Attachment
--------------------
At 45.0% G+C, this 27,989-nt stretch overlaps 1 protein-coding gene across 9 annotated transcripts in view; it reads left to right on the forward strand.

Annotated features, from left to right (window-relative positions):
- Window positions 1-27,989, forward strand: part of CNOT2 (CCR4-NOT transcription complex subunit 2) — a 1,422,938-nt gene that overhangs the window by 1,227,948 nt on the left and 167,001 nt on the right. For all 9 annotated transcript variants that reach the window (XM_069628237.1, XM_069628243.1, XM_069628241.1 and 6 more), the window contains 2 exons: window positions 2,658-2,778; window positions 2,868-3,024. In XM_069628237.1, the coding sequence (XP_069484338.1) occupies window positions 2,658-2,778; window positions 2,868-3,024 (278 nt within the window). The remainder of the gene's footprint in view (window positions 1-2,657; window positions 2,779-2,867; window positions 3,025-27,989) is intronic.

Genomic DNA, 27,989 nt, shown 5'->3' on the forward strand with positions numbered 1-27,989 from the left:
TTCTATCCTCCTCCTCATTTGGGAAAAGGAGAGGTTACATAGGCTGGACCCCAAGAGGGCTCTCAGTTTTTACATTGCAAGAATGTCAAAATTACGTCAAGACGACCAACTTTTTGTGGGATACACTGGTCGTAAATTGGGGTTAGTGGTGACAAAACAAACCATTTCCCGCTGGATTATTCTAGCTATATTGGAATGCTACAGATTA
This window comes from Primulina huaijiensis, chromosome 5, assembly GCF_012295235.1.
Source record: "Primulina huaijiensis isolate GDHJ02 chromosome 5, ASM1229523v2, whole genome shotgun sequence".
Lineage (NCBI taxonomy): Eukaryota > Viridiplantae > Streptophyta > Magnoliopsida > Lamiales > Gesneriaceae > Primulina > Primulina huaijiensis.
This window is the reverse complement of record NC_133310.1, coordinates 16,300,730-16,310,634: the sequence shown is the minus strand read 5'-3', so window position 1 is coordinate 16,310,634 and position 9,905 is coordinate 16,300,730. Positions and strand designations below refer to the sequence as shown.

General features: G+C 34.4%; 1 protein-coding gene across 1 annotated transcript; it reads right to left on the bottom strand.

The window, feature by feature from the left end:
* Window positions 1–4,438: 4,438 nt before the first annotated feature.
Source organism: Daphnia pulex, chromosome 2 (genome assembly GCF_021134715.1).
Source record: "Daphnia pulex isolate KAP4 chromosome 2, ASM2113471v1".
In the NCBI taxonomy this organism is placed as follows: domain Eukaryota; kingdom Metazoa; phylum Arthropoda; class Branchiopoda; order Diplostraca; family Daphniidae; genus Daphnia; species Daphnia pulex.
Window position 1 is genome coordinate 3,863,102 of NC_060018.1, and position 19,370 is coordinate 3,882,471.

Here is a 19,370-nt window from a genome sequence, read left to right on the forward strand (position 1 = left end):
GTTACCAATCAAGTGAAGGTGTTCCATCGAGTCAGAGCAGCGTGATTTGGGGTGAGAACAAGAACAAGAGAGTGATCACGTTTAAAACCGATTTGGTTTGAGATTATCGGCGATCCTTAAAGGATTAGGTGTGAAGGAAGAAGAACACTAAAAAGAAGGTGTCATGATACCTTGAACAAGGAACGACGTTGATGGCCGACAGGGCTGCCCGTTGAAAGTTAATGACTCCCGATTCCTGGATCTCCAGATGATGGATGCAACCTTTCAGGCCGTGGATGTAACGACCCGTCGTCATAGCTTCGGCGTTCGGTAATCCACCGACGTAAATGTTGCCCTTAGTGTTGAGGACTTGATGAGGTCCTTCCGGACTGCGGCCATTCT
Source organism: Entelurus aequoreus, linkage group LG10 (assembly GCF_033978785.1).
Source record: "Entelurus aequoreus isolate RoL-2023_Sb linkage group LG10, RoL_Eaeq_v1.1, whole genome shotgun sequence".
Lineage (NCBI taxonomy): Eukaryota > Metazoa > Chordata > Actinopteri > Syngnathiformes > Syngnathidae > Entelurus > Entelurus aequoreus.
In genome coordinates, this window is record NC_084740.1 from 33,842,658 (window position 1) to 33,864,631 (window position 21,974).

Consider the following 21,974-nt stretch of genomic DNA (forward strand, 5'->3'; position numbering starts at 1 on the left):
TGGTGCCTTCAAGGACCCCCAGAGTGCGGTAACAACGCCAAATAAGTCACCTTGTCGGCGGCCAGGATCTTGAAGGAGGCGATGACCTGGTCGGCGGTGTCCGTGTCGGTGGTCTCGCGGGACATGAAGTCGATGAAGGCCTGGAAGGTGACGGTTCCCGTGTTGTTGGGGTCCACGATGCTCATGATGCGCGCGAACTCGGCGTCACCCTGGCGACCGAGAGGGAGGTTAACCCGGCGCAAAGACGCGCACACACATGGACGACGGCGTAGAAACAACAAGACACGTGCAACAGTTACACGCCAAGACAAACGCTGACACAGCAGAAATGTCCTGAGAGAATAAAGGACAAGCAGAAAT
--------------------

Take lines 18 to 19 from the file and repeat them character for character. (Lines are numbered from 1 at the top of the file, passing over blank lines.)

GTTACCAATCAAGTGAAGGTGTTCCATCGAGTCAGAGCAGCGTGATTTGGGGTGAGAACAAGAACAAGAGAGTGATCACGTTTAAAACCGATTTGGTTTGAGATTATCGGCGATCCTTAAAGGATTAGGTGTGAAGGAAGAAGAACACTAAAAAGAAGGTGTCATGATACCTTGAACAAGGAACGACGTTGATGGCCGACAGGGCTGCCCGTTGAAAGTTAATGACTCCCGATTCCTGGATCTCCAGATGATGGATGCAACCTTTCAGGCCGTGGATGTAACGACCCGTCGTCATAGCTTCGGCGTTCGGTAATCCACCGACGTAAATGTTGCCCTTAGTGTTGAGGACTTGATGAGGTCCTTCCGGACTGCGGCCATTCT
Source organism: Entelurus aequoreus, linkage group LG10 (assembly GCF_033978785.1).